If only life could be as simple as a Western.
You know, where things are black and white, where right and wrong are crystal clear, where might meets up with right and evil cowers in its midst. If only this were true…..
I’m not a huge fan of Westerns, but like anything else they have their place. I must admit there is an exhilaration that comes with watching Good triumph over Evil. The momentary moral sugar rush gives temporary hope. But like all spiritual junk food, there is a serious downside.
Eventually you get pulled into a trench-like thinking where the first causalities are reason and compassion. It is as if the showdown at high-noon goes terribly wrong and our hero’s shiny six shooter misfires, sending stray bullets all over the place.
These days, I repeat the same phrase to whoever is willing to listen. For our Canadian democracy to work for us, our discussions need to be about a clash of ideas, not of people. Our public servants need to rise out of a culture of service, not celebrity. Only then will we stop playing the Blame Game that convinces us that false dichotomies are a legitimate call to wage war on ourselves.
(Here is an example of how I am using the term: A false dichotomy is typically used in an argument to force your opponent into an extreme position — by making the assumption that there are only two positions. (http://wiki.c2.com/?FalseDichotomy)
False dichotomies are everywhere these days. I was listening to talk radio this morning – home of some pretty good analysis about the Canadian social and political landscape. But not today. Instead of discussing policy, listeners were treated to a rant ridiculing one of our nation’s leaders. One side was clearly in the right – the other seemingly deserving no respect. It wasn’t satire. The radio host was passing this off as serious political commentary. I find it sad, frankly. I hope you do too.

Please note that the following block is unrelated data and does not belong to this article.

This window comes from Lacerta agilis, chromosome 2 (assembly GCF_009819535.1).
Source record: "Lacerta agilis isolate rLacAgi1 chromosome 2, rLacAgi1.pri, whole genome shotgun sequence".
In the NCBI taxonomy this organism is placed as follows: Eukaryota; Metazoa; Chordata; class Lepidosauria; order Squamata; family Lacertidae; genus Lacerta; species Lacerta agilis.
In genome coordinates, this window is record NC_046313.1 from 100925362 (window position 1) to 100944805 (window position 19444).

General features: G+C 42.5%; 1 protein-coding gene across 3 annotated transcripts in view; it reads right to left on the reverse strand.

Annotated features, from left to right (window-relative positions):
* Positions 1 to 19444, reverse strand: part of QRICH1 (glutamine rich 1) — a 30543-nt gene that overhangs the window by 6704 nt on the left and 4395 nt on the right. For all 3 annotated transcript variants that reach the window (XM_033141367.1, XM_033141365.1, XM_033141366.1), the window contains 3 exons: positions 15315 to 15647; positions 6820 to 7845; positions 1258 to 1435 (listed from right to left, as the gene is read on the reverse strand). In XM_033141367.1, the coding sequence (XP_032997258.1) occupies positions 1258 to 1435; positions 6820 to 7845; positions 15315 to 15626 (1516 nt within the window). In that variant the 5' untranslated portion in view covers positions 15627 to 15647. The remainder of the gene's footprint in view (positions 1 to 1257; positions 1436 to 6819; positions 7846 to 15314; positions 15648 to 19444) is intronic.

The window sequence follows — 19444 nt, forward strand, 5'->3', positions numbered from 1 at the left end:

If I ingest too much of this, how am I to every contribute to a free and open society where everybody, regardless of political stripes, is bringing their best? It’s actually contagious and before long I will be spreading it without realizing it. And it’s not just in our houses of government. If there is one thing I am sure we can agree on, it’s that this attitude is hitting epidemic proportions.
Jesus used salt as an example of how to combat this. Salt is a preservative. Bacteria cannot live in it’s midst. It enhances flavor. Used in proper measure, it will establish good balance in a recipe. Salt is used to represent a particular form of love that builds mutual understanding and reduces mistrust.
To merge this idea with the image of this BLOG, salt is what allows us to realize the world is not black and white. AND like bringing balance, it is what prevents us from coming apart when we see that black and white is not the only option.
So I invite you to consider your words like grains of salt and measure them. In real everyday terms, I invite everybody to raise the bar on our discussions and actions as we live. No blame…. cooperation based on respect, compassion and forgiveness. For those of you who know me, please help me do the same. Lord knows that more often than not I need it. (I am serious about that, BTW.)
It is true that there are people right here in our own country of Canada, pushing misguided and/or misinformed ideas. They come from across the political spectrum I do not dispute that. But because I know that the answer lies beyond the false dichotomy, I know I should not try to confront this alone.
Instead, I am seeking to confront it in a way that allows me not only to resist, but to become enlightened so as to contribute to building a society that will not be a host to such tension. Let’s reduce the clash of people by helping everybody in Canada embrace diversity rather than divisiveness. Let’s move the conversation to a clash of ideas instead.
Rev. Eric Lukacs
PS – This SUNDAY at Carleton Memorial United Church, we will be taking time to acknowledge the tragedy in Quebec, my home province. And the wake of the many beautiful testimonies, we we talk about real ways to move our society forward – not in the future, but today. Please consider attending, even if “church is not your thing”. Many voices – one love.